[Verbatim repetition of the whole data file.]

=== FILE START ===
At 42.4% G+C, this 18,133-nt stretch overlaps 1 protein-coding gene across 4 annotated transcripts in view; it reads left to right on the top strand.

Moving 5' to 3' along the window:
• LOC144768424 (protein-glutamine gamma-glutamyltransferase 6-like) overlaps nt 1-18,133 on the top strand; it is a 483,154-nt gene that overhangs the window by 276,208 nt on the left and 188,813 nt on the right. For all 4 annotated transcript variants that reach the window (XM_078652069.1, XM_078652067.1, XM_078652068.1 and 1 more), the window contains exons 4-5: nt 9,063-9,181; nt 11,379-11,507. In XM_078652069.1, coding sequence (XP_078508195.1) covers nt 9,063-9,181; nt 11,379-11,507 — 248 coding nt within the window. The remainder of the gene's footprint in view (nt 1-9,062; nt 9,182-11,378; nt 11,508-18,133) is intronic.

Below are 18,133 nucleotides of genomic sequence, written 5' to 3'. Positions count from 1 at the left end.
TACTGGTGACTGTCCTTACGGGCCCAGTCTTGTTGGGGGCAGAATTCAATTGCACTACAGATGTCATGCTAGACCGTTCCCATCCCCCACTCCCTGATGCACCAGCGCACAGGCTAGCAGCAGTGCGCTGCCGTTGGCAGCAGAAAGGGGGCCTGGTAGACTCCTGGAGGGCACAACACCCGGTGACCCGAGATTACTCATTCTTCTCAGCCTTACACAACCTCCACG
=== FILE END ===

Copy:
At 42.4% G+C, this 18,133-nt stretch overlaps 1 protein-coding gene across 4 annotated transcripts in view; it reads left to right on the top strand.

Moving 5' to 3' along the window:
• LOC144768424 (protein-glutamine gamma-glutamyltransferase 6-like) overlaps nt 1-18,133 on the top strand; it is a 483,154-nt gene that overhangs the window by 276,208 nt on the left and 188,813 nt on the right. For all 4 annotated transcript variants that reach the window (XM_078652069.1, XM_078652067.1, XM_078652068.1 and 1 more), the window contains exons 4-5: nt 9,063-9,181; nt 11,379-11,507. In XM_078652069.1, coding sequence (XP_078508195.1) covers nt 9,063-9,181; nt 11,379-11,507 — 248 coding nt within the window. The remainder of the gene's footprint in view (nt 1-9,062; nt 9,182-11,378; nt 11,508-18,133) is intronic.

Below are 18,133 nucleotides of genomic sequence, written 5' to 3'. Positions count from 1 at the left end.
TACTGGTGACTGTCCTTACGGGCCCAGTCTTGTTGGGGGCAGAATTCAATTGCACTACAGATGTCATGCTAGACCGTTCCCATCCCCCACTCCCTGATGCACCAGCGCACAGGCTAGCAGCAGTGCGCTGCCGTTGGCAGCAGAAAGGGGGCCTGGTAGACTCCTGGAGGGCACAACACCCGGTGACCCGAGATTACTCATTCTTCTCAGCCTTACACAACCTCCACG